Get this right and they will form an essential element of your staff relations by keeping your team informed and making them feel involved in decision making. Furthermore, they will provide a valuable channel for sourcing ideas and suggestions to improve the efficiency of your operations and the customer service experience.

3. Handle tips and gratuities correctly

The tronc scheme and how it is handled has proven a real historical problem for restaurants and the hospitality trade in general. You only have to think back to some of the negative press that embarrassed the likes of Cafe Rouge, Prezzo, Strada, Pizza Express, ASK, Zizzi and Côte for their alleged practices of taking some of the tips at the expense of their employees.

We find restaurants make many common mistakes when administering gratuities because they either don’t know or, misinterpret the rules. Tips and service charges are handled through a Tronch Scheme, the purpose of which is to distribute such proceeds to employees. The main point is this has to be done independently of you as the employer!

The rules around Tronc Schemes have seen many legislative changes over the years meaning it’s easy to fall foul of them. Therefore make sure all tips and service charges collected, be that cash or credit card transactions, are shared amongst all staff on an agreed basis. An exceptional meal experience is after all the product of both front and back of house.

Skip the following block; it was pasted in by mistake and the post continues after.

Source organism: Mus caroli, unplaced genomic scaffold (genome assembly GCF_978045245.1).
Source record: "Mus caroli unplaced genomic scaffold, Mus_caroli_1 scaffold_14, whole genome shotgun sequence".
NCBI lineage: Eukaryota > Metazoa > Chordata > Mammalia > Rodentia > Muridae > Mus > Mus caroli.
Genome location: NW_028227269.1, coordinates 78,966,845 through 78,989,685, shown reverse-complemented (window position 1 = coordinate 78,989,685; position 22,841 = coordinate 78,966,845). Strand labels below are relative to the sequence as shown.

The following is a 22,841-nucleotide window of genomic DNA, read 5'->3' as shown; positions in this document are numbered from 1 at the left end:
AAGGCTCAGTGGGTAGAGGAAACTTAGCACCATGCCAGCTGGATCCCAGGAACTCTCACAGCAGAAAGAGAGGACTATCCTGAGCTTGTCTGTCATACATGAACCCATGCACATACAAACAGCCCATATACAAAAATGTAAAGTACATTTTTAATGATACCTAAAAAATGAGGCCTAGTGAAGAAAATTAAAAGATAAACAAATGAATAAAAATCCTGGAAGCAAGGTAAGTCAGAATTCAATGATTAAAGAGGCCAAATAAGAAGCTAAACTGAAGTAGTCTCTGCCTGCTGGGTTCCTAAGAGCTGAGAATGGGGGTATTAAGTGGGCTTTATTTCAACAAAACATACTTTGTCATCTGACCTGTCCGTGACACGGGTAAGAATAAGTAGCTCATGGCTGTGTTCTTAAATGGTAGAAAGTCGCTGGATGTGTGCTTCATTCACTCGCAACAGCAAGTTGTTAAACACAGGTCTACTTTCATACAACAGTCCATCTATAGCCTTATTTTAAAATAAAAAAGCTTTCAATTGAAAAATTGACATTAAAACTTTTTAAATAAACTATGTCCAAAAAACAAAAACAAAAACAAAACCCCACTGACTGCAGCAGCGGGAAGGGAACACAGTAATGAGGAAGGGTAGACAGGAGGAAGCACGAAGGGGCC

4. Cash management

Monitoring the cash position of your business is essential and something you should do on a regular basis. To understand your cashflow and working capital requirements means you need a back-office finance function that provides you with regular management reporting. As a guide your reports should contain the following:

  • A historical analysis of your cash flow
  • An examination of budget versus actual spend
  • Cash flow forecasts
  • An assessment as to the strength of your balance sheet
  • Commentary regarding all of the above

Ultimately operating a hospitality business requires careful financial management, particularly of your margins. If you don’t already have it, be sure to purchase software that can produce instant reports on gross margins and labour costs from your till systems.

5. Control systems

Similar to cash management you also want to monitor the following regularly and carefully:

  • Internal/external stock taking
  • Wastage
  • Cashing up process and recording of cash expenditure
  • Purchasing authorisation and delivery check process
  • Staff rota
  • The interaction of till systems with accounting software and online booking systems

 

While there are no guarantees of success, get the above in place and you’ll be well on the path to a well run, efficient and effective restaurant operation. Ultimately business is about survival of the fittest!

Chris Thompson is marketing manager at Wellers Accountants. www.wellersaccountants.co.uk